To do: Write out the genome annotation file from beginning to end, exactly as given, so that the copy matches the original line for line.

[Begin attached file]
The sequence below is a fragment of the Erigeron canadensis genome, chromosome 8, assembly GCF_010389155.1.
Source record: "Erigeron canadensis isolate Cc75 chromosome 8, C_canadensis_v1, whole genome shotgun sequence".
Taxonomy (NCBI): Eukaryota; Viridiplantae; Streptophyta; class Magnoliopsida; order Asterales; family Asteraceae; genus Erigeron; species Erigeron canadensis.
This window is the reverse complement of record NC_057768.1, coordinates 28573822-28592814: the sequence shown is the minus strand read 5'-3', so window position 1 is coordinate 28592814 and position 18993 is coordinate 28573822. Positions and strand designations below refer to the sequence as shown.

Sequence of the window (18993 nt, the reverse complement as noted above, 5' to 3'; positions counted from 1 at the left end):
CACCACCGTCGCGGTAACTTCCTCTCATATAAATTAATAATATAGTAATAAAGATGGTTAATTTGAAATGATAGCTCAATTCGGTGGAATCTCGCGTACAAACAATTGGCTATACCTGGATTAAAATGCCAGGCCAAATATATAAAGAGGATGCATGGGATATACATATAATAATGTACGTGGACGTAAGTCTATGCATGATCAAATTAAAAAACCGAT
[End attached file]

The sequence below is a fragment of the Erigeron canadensis genome, chromosome 8, assembly GCF_010389155.1.
Source record: "Erigeron canadensis isolate Cc75 chromosome 8, C_canadensis_v1, whole genome shotgun sequence".
Taxonomy (NCBI): Eukaryota; Viridiplantae; Streptophyta; class Magnoliopsida; order Asterales; family Asteraceae; genus Erigeron; species Erigeron canadensis.
This window is the reverse complement of record NC_057768.1, coordinates 28573822-28592814: the sequence shown is the minus strand read 5'-3', so window position 1 is coordinate 28592814 and position 18993 is coordinate 28573822. Positions and strand designations below refer to the sequence as shown.

Sequence of the window (18993 nt, the reverse complement as noted above, 5' to 3'; positions counted from 1 at the left end):
CACCACCGTCGCGGTAACTTCCTCTCATATAAATTAATAATATAGTAATAAAGATGGTTAATTTGAAATGATAGCTCAATTCGGTGGAATCTCGCGTACAAACAATTGGCTATACCTGGATTAAAATGCCAGGCCAAATATATAAAGAGGATGCATGGGATATACATATAATAATGTACGTGGACGTAAGTCTATGCATGATCAAATTAAAAAACCGAT